United States and South Vietnamese troops have begun an offensive against a suspected North Vietnamese infiltration route in the Nuc Ong River valley in South Vietnam.
AERIAL VIEW Nuc Ong River valley
AERIAL VIEW newly-established fire-base
GV helicopter approaching
GV Artillery sites at fire-base
US. troops digging and filling sand-bangs (3 shots)
MV US officers studying map and talking on field telephone (2 shots)
MV 105-millimetre field gun firing
GV ZOOM BACK smoke on valley floor where shells land
GV Troops down hill
SV Wounded ARVN soldier in grass
RV Wounded soldier carried up hill
CU Another soldier looks on
MV Medical orderly treats wounded ARVN soldier
CU Wounded soldier's face
SV Medical orderly treating wound
MV & SCU Captured North Vietnamese soldier (2 shots)
SCU US officer
CU North Vietnamese prisoner
AERIAL VIEW fire-base
Initials OS/1600 OS/1640
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Background: United States and South Vietnamese troops have begun an offensive against a suspected North Vietnamese infiltration route in the Nuc Ong River valley in South Vietnam. The allied forces have set up a firebase from which to operate, after reports from reconnaissance teams that large-scale communist troop movements had been spotted in the area, a jungle-covered terrain 24 miles (38 kms.) west of Quang Ngai. Possible ammunition dumps on the floor of the valley are also suspected.
Allied sweeps of the valley floor are supported by 105-millimetre artillery fire, but so far few casualties on either side have been reported.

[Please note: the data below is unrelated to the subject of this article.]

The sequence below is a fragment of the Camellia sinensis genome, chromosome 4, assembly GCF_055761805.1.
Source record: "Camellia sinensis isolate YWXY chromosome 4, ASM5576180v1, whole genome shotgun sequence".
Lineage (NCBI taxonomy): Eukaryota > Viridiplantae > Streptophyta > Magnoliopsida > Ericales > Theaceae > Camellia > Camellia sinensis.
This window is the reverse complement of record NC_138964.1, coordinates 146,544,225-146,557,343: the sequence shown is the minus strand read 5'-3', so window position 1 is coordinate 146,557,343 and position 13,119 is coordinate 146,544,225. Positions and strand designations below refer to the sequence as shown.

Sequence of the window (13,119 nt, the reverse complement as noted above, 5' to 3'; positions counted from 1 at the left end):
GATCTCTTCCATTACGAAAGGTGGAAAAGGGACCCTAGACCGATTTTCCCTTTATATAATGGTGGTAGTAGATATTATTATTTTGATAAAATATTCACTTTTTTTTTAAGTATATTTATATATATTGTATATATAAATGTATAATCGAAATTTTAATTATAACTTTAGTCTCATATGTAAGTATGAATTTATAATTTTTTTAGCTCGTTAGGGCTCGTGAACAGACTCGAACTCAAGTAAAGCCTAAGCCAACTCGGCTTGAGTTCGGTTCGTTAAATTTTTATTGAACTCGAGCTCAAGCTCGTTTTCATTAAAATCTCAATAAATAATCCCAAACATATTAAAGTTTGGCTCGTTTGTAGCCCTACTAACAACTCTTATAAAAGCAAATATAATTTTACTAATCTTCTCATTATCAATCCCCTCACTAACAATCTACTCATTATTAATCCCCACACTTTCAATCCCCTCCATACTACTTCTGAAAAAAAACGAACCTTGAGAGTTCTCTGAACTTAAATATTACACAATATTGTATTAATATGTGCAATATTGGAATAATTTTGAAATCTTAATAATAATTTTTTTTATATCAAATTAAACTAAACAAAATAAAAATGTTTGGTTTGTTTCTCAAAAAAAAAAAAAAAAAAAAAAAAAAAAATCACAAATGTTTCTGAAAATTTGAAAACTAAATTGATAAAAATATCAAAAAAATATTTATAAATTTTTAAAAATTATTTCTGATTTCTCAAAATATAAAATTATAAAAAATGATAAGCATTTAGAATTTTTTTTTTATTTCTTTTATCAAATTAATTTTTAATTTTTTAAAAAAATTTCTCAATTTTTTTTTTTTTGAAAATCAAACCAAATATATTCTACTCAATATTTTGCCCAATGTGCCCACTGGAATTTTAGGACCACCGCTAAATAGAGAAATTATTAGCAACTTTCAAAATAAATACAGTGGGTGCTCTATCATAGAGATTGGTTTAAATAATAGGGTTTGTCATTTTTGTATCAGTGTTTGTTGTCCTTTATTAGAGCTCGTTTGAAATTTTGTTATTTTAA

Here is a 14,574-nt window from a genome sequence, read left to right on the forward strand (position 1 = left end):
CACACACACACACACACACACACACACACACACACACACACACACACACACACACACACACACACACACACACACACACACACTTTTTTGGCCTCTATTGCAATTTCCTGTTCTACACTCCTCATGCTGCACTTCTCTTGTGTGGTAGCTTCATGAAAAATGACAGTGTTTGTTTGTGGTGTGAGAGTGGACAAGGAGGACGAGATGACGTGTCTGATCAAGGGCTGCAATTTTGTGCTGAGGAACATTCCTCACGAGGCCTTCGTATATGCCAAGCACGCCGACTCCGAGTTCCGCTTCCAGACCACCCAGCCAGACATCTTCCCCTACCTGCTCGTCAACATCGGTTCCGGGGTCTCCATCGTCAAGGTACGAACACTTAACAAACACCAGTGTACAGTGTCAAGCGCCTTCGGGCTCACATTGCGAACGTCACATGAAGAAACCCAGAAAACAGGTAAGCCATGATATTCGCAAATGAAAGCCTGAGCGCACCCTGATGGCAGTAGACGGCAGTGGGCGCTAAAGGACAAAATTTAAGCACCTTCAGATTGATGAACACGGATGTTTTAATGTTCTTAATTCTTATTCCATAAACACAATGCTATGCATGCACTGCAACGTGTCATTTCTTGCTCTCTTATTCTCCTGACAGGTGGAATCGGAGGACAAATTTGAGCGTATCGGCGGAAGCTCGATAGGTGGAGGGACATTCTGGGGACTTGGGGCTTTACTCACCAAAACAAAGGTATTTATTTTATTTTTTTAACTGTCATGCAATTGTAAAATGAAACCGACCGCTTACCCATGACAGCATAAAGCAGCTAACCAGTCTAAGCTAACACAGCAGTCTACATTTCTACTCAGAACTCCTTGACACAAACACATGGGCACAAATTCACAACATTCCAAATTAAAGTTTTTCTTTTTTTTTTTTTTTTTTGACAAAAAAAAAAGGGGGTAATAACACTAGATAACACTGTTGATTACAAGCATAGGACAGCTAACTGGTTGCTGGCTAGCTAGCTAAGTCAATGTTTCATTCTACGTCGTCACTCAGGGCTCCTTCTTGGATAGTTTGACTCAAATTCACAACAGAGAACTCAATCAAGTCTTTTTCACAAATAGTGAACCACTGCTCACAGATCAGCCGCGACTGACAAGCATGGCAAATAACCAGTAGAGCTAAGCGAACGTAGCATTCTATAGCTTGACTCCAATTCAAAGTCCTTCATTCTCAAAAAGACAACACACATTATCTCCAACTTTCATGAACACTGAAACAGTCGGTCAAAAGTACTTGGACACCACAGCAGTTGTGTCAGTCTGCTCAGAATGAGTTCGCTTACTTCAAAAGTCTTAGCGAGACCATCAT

SYNOPSIS: South Vietnamese and United States forces have begun an offensive on the Nuc Ong River Valley in South Vietnam. The valley, a jungle-covered terrain 24 miles west of Quang Ngai, is a suspected North Vietnamese infiltration route and ammunition hiding-place. So the allied forces have built a new firebase from which to operate, and are conducting search-and-destroy missions using infantry backed by heavy artillery fine and helicopter reconnaissance.
So far, the enemy has remained elusive, and few casualties on either side have been reported. The South Vietnamese Government claims that 25 communists have been killed so far. One evidence of communist infiltration is casualties of light land-mines -- called toe-poppers -o- which usually blow off a few toes or sometimes a complete foot.
During the first two weeks of the operation, two communists surrendered under an amnesty offer -- this on flagged down an American helicopter to give himself up. Under the terms of the amnesty, the defectors can get a good deal for themselves -- after interrogation, they are usually released Vietnam. Some even go into the South Vietnamese army if they're discovered to be of draft age.